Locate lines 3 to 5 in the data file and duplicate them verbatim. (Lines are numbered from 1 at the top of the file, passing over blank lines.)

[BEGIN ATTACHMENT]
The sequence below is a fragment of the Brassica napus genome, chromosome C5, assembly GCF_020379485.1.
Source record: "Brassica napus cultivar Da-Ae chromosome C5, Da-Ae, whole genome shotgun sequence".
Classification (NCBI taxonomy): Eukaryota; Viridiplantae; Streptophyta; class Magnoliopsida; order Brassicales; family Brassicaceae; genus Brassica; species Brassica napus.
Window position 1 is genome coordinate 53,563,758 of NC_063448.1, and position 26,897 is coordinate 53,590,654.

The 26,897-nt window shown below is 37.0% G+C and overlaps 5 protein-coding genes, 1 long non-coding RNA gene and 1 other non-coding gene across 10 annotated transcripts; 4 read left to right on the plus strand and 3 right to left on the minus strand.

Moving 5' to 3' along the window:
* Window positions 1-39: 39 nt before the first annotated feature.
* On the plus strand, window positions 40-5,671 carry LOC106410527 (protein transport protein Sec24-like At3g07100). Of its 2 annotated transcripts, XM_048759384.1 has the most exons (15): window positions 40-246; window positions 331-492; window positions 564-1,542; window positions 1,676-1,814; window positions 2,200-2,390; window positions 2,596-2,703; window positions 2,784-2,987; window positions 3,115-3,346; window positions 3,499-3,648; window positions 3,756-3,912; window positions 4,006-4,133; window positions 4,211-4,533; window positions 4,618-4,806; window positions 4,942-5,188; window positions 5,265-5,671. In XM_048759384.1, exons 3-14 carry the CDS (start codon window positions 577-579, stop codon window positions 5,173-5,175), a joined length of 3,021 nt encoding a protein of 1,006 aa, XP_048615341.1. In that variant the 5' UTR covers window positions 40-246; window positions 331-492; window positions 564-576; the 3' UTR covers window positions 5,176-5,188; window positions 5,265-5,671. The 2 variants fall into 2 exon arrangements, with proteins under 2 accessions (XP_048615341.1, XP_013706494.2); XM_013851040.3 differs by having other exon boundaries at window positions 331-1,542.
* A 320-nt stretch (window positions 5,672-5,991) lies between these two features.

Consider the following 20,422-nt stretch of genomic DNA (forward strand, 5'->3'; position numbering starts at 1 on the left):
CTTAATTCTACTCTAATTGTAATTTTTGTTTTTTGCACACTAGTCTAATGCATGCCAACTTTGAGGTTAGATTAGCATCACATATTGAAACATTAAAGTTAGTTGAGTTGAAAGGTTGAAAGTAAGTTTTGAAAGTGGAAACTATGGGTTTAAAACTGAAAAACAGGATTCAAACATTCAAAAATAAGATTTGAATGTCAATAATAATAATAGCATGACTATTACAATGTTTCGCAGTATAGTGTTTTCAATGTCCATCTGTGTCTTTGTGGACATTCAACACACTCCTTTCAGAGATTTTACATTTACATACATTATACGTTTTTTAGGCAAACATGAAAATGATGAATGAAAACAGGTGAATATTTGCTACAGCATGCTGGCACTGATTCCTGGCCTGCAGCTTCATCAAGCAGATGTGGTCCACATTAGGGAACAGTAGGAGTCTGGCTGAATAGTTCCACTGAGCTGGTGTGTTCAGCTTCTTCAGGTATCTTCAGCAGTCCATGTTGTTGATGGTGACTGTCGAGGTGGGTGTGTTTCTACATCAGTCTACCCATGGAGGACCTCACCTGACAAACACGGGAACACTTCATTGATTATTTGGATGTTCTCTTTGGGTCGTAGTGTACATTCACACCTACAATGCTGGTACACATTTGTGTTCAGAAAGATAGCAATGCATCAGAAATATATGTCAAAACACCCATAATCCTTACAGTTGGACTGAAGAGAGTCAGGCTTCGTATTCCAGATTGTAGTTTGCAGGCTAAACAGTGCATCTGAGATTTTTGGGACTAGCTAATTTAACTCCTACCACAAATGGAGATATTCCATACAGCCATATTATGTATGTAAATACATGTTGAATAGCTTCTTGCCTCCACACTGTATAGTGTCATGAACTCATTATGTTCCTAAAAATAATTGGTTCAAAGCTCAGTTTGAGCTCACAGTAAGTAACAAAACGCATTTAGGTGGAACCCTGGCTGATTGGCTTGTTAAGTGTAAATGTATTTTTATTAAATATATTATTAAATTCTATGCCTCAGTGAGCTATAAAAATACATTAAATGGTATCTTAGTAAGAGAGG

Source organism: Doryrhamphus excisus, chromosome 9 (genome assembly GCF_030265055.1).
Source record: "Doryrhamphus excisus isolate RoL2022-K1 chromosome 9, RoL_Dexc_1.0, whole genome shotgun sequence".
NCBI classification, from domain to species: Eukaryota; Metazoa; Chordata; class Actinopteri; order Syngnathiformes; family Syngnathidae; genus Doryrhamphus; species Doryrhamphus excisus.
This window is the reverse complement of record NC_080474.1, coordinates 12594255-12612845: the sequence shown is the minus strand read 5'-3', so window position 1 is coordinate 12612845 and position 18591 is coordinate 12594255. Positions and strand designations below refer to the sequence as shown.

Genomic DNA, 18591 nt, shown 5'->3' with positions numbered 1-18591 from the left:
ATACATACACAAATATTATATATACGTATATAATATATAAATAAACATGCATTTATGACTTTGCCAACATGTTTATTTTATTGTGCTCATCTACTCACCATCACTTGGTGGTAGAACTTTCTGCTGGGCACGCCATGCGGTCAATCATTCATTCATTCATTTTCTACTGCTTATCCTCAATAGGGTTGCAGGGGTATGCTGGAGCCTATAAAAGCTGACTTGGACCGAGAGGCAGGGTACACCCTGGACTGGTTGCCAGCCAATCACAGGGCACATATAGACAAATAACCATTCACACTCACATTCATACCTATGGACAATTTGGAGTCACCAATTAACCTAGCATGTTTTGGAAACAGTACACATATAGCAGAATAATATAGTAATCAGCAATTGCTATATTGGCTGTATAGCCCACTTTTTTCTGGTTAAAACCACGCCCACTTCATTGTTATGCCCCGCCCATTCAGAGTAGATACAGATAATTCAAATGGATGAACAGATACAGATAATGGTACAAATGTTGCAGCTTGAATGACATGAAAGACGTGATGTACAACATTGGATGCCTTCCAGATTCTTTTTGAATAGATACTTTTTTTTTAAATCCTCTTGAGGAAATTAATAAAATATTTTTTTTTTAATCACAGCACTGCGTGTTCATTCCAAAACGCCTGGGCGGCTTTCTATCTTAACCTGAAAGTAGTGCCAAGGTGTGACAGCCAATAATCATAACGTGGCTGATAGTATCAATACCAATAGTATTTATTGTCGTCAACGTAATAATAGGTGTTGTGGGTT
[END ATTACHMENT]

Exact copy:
Classification (NCBI taxonomy): Eukaryota; Viridiplantae; Streptophyta; class Magnoliopsida; order Brassicales; family Brassicaceae; genus Brassica; species Brassica napus.
Window position 1 is genome coordinate 53,563,758 of NC_063448.1, and position 26,897 is coordinate 53,590,654.

The 26,897-nt window shown below is 37.0% G+C and overlaps 5 protein-coding genes, 1 long non-coding RNA gene and 1 other non-coding gene across 10 annotated transcripts; 4 read left to right on the plus strand and 3 right to left on the minus strand.